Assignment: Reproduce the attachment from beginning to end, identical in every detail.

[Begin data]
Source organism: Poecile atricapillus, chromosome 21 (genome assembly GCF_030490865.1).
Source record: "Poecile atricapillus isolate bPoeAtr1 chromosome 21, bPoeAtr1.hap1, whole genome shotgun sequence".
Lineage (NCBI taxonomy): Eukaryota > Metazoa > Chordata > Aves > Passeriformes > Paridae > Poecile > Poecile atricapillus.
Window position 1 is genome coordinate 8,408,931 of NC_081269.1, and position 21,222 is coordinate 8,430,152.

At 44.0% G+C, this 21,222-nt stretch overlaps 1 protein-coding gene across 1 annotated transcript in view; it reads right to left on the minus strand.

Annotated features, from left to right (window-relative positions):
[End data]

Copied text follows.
Source organism: Poecile atricapillus, chromosome 21 (genome assembly GCF_030490865.1).
Source record: "Poecile atricapillus isolate bPoeAtr1 chromosome 21, bPoeAtr1.hap1, whole genome shotgun sequence".
Lineage (NCBI taxonomy): Eukaryota > Metazoa > Chordata > Aves > Passeriformes > Paridae > Poecile > Poecile atricapillus.
Window position 1 is genome coordinate 8,408,931 of NC_081269.1, and position 21,222 is coordinate 8,430,152.

At 44.0% G+C, this 21,222-nt stretch overlaps 1 protein-coding gene across 1 annotated transcript in view; it reads right to left on the minus strand.

Annotated features, from left to right (window-relative positions):